What Happened to Silicon Valley Bank, and What Has the Fed to Do With It?
6 minutes for reading
The collapse of Silicon Valley Bank (SVB) triggered panic in the stock market, leading to a sell-off in the banking sector and a 5% drop in the S&P 500 (US500) stock index. The Financial Select Sector SPDR® Fund (NYSE: XLF) ETF fell 11.7% from 8 to 17 March inclusive and is still trading at its lowest level. In today’s article, we will try to answer why Silicon Valley Bank went bankrupt, and whether the Fed will change its monetary policy.
Silicon Valley Bank in brief
Silicon Valley Bank (SVB) is an American bank that specialised in serving companies in the technology and venture capital sectors. Founded in 1983 in Silicon Valley, it was part of SVB Financial Group (NASDAQ: SIVB). It was the 16th largest bank in the US with over 210 billion USD in assets.
Silicon Valley Bank has been one of the most active lenders to technology startups, providing loans for research and development, business expansion, acquisitions, and other purposes. Renowned US corporations such as Alphabet Inc. (NASDAQ: GOOG), Cisco Systems Inc. (NASDAQ: CSCO), Tesla Inc. (NASDAQ: TSLA), and Netflix Inc. (NASDAQ: NFLX) are among those that received funding from SVB. In addition, its clients included firms with high credit risk, which had difficulty obtaining financing from other institutions.
How has the Fed’s rate hike affected SVB?
In March 2022, the US Federal Reserve System (FED) began a cycle of interest rate hikes. By March 2023, the rate had risen from 0.25% to 4.75%, meaning the cost of credit had increased 19-fold. This created a situation where firms had to use their previously accumulated reserves, as it had become expensive for them to raise finance. Consequently, they began pulling out money from their accounts to finance running expenses.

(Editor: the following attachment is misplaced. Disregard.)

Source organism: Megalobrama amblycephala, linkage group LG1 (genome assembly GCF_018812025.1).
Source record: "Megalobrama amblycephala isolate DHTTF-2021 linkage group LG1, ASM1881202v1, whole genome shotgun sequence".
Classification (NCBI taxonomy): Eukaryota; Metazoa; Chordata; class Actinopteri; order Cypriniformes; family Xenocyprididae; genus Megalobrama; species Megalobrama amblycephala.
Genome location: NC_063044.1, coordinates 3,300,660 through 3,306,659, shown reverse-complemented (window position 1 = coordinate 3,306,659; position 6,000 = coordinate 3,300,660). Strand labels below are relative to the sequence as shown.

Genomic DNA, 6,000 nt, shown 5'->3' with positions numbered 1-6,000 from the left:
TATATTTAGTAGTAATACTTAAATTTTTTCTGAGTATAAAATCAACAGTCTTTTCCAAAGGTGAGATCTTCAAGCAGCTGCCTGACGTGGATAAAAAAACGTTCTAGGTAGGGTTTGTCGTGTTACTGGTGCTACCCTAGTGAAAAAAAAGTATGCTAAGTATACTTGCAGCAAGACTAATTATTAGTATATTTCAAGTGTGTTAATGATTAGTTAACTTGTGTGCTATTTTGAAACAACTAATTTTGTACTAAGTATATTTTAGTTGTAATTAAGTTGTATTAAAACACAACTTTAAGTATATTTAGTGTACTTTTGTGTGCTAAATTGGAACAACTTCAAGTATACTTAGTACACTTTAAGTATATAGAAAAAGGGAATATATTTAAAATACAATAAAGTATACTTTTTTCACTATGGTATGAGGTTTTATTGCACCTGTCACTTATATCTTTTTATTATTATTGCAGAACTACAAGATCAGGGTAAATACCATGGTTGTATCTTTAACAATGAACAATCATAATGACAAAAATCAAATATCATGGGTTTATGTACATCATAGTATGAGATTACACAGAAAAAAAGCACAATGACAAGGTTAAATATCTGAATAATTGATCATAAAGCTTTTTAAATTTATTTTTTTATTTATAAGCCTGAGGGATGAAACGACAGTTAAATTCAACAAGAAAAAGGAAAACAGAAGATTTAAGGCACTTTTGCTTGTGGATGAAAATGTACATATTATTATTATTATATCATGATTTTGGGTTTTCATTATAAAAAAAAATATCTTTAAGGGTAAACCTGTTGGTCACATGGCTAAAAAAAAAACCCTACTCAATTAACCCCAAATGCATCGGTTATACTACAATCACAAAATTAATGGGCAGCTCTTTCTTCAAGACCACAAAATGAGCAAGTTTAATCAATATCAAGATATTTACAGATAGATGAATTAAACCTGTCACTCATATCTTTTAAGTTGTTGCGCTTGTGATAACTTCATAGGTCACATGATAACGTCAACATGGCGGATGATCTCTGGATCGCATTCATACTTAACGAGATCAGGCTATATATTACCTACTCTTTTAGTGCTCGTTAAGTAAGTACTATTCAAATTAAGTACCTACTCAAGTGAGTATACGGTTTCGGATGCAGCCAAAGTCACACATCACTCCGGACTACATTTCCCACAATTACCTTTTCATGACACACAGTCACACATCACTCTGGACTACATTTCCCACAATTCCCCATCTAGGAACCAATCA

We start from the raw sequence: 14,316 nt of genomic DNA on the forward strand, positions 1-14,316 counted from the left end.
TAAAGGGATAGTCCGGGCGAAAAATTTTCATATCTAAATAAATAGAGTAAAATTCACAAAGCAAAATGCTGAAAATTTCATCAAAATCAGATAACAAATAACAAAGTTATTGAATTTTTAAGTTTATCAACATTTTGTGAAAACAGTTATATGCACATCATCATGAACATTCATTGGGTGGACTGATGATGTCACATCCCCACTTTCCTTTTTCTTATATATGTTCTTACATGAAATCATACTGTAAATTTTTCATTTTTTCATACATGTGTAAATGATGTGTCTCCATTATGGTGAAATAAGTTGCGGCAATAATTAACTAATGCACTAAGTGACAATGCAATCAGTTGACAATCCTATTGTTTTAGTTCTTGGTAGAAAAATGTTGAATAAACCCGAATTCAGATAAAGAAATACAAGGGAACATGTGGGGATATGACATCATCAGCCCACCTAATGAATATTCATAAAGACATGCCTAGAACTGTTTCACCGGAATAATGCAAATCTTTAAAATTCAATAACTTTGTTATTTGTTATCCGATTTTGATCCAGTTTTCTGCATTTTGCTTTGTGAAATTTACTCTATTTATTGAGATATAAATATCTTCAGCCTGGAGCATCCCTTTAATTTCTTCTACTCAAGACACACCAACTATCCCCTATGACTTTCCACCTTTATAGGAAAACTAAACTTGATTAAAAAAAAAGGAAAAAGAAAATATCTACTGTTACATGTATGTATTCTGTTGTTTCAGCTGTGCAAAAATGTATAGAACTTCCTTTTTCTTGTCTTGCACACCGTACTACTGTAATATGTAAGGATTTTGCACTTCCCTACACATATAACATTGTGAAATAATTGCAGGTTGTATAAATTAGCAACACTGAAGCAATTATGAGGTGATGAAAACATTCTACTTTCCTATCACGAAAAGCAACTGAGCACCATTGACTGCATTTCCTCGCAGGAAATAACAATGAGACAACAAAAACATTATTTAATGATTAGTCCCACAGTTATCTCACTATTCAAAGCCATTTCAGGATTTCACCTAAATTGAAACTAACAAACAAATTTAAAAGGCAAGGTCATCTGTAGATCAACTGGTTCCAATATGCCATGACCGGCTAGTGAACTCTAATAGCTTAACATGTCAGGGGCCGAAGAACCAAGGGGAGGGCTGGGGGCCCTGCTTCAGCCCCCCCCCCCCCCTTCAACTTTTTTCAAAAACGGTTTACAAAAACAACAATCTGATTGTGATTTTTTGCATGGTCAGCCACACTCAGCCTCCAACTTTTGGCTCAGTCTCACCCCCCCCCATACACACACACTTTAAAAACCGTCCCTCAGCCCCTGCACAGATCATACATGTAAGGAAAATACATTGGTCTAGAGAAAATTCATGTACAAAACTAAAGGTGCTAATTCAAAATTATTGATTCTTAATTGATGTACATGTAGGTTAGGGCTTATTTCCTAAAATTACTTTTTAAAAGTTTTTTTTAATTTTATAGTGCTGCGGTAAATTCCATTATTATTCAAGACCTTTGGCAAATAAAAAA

Silicon Valley Bank invested part of its deposits in long-term bonds and fixed-income stocks, which are considered safe assets. The discount rate rise caused the value of the bonds to fall, with the bank incurring an uncovered loss as a result. To make it clearer: the value of 10-year US bonds has decreased by 34% from August 2020 to March 2023.
To meet customer demands for deposit repayment, the bank was forced to either sell financial instruments previously purchased at a loss or raise additional funding. Silicon Valley Bank floated bonds in 2022, thereby raising about 10 billion USD.
The Fed was expected to end its rate hike cycle in 2022, but this did not happen. In January 2023, it increased the key rate from 4.5% to 4.75% with a forecast of further monetary policy tightening. Bank customers continued to withdraw funds from their deposits, and this led to SVB announcing on 8 March that it had raised an additional 2.25 USD billion in funding with increased yields for lenders.
This decision raised strong doubts about the bank's financial strength and its ability to meet customer demands. As a result, the number of customers wishing to withdraw their deposits increased sharply, which aggravated the bank's situation. On 10 March, it was closed by the Federal Deposit Insurance Corporation (FDIC).
Who was affected by the collapse of Silicon Valley Bank?
Investors began to worry that an analogous situation was possible in other banks, which sent the stock prices across the financial sector plunging. Between 8 to 17 March 17 inclusive, Signature Bank (NASDAQ: SBNY) stock fell 33.1%, First Republic Bank (NYSE: FRC) plunged 80%, and Charles Schwab Corp. (NYSE: SCHW) plummeted 24.7%.
Shares of European banks were also sold off: Deutsche Bank AG (NYSE: DB) fell by 19.2%, UBS Group AG (NYSE: UBS) by 15.3%, and Credit Suisse Group (NYSE: CS) by 30.4%. The latter had to seek help from the Swiss central bank for help. It later became known that UBS Group AG had taken over Credit Suisse Group.